Occipital neuralgia is a distinct type of headache characterized by piercing, or stabbing pain in the upper neck, back of the head, and behind or above the ears. This is more typically one sided but can occur on both sides of the head.  Typically, the pain of occipital neuralgia begins in the neck and then spreads upwards.  The location of the pain is related to the areas supplied by the greater and lesser occipital nerves, which run from the area where the spinal column meets the neck, up to the scalp at the back of the head.  The pain is caused by irritation or injury to the nerves, which can be the result of trauma to the back of the head, pinching of the nerves by overly tight neck muscles, compression of the nerve as it leaves the spine due to osteoarthritis, or tumors or other types of lesions in the neck.  Localized inflammation or infection, gout, diabetes, blood vessel inflammation (vasculitis), and frequent lengthy periods of keeping the head in a downward and forward position are also associated with occipital neuralgia.  In many cases no cause can be found, however pain is diminished temporarily by a local injection at the nerve site. 1 - Content taken from the NIH.Gov NINDS Occipital Neuralgia Information Page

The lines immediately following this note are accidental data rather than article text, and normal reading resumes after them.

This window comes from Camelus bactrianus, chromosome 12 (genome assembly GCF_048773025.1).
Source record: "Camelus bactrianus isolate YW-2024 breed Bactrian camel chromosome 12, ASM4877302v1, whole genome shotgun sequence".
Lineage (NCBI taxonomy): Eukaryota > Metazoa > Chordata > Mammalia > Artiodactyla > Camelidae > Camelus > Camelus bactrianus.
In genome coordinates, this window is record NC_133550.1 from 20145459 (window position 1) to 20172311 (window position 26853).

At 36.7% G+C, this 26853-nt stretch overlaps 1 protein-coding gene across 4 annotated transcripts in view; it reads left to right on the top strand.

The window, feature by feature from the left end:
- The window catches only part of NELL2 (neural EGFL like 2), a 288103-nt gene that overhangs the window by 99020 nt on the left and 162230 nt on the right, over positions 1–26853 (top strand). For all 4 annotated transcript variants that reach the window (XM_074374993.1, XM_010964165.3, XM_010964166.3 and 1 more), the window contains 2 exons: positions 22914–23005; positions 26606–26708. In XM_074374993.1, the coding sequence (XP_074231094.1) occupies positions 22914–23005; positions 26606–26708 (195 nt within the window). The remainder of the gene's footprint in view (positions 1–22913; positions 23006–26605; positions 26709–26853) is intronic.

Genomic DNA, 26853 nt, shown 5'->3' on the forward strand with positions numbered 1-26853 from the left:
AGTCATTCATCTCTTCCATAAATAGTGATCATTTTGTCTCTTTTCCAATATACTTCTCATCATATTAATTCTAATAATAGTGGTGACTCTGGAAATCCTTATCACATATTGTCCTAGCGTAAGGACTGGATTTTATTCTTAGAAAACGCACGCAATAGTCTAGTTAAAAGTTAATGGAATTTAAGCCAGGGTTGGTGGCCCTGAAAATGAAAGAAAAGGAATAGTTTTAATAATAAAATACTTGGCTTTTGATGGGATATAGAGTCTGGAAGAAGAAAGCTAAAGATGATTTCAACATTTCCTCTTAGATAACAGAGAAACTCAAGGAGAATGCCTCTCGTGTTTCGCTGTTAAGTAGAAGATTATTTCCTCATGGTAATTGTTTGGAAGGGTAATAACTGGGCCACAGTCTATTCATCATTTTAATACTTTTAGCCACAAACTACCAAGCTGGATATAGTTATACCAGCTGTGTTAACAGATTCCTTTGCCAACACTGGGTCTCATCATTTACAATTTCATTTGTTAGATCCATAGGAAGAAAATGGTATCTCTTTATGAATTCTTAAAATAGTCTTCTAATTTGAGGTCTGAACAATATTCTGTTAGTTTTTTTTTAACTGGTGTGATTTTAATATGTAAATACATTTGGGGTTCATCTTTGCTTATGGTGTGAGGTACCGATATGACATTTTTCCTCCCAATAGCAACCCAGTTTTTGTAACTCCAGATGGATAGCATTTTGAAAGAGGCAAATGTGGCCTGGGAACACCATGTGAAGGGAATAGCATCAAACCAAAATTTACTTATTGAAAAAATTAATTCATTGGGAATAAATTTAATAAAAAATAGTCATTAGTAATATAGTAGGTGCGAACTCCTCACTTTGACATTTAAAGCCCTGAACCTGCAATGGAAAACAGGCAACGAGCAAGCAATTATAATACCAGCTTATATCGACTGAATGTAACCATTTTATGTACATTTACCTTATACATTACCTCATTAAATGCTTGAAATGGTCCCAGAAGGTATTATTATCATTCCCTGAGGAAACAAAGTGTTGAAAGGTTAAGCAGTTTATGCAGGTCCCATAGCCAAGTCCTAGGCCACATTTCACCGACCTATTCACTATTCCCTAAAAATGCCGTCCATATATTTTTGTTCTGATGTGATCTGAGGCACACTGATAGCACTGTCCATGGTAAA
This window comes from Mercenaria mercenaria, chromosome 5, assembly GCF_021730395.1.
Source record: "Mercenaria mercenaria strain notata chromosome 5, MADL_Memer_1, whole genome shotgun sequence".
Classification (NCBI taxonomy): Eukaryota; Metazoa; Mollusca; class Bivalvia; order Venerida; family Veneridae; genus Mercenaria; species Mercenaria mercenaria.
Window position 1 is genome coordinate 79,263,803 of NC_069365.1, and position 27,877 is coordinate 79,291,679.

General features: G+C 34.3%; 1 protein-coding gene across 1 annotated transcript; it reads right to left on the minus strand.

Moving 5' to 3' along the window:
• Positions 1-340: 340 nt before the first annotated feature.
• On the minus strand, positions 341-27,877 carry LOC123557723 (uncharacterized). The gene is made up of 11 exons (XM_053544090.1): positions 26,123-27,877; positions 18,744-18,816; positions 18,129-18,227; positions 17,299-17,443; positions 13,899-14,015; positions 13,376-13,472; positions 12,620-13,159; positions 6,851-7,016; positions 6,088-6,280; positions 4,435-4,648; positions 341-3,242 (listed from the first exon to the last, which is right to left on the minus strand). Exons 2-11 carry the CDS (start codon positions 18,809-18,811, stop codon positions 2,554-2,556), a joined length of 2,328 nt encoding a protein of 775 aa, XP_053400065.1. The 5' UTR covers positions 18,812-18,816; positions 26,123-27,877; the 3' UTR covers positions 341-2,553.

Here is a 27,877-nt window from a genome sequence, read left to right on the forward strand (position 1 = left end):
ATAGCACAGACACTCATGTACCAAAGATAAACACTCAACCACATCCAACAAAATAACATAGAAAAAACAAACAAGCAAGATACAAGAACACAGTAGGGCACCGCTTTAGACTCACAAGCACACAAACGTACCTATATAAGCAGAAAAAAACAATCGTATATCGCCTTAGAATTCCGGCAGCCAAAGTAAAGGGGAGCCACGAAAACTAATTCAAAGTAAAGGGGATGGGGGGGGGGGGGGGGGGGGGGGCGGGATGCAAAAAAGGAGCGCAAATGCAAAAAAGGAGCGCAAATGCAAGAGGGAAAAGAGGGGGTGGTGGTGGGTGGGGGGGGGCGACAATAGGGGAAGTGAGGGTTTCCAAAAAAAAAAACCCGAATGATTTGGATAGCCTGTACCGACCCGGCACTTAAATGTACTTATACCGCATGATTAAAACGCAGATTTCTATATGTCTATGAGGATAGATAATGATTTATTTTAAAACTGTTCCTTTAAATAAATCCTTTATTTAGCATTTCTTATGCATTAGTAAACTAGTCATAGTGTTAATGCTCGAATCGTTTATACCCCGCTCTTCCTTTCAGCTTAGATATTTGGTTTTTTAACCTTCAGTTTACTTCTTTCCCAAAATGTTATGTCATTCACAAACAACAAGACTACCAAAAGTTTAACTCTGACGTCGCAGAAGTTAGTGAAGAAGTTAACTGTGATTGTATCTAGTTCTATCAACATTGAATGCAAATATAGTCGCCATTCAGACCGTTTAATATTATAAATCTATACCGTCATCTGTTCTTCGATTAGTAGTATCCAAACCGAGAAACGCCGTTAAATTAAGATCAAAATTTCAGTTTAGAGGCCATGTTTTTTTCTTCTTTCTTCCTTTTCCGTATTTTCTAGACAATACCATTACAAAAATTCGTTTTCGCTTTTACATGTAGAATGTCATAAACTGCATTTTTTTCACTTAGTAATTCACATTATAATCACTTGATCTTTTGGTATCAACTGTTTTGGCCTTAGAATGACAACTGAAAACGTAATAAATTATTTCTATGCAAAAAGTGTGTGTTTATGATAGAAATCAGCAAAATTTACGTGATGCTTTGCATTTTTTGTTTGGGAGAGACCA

Occipital Neuralgia

Our Office Has Moved! We are still located in 601 East Hampden Ave but we are now in Suite 390
occipital neuralgia
Contacts 601 E Hampden Ave Suite 390 Englewood, CO 80113 (720) 336-4300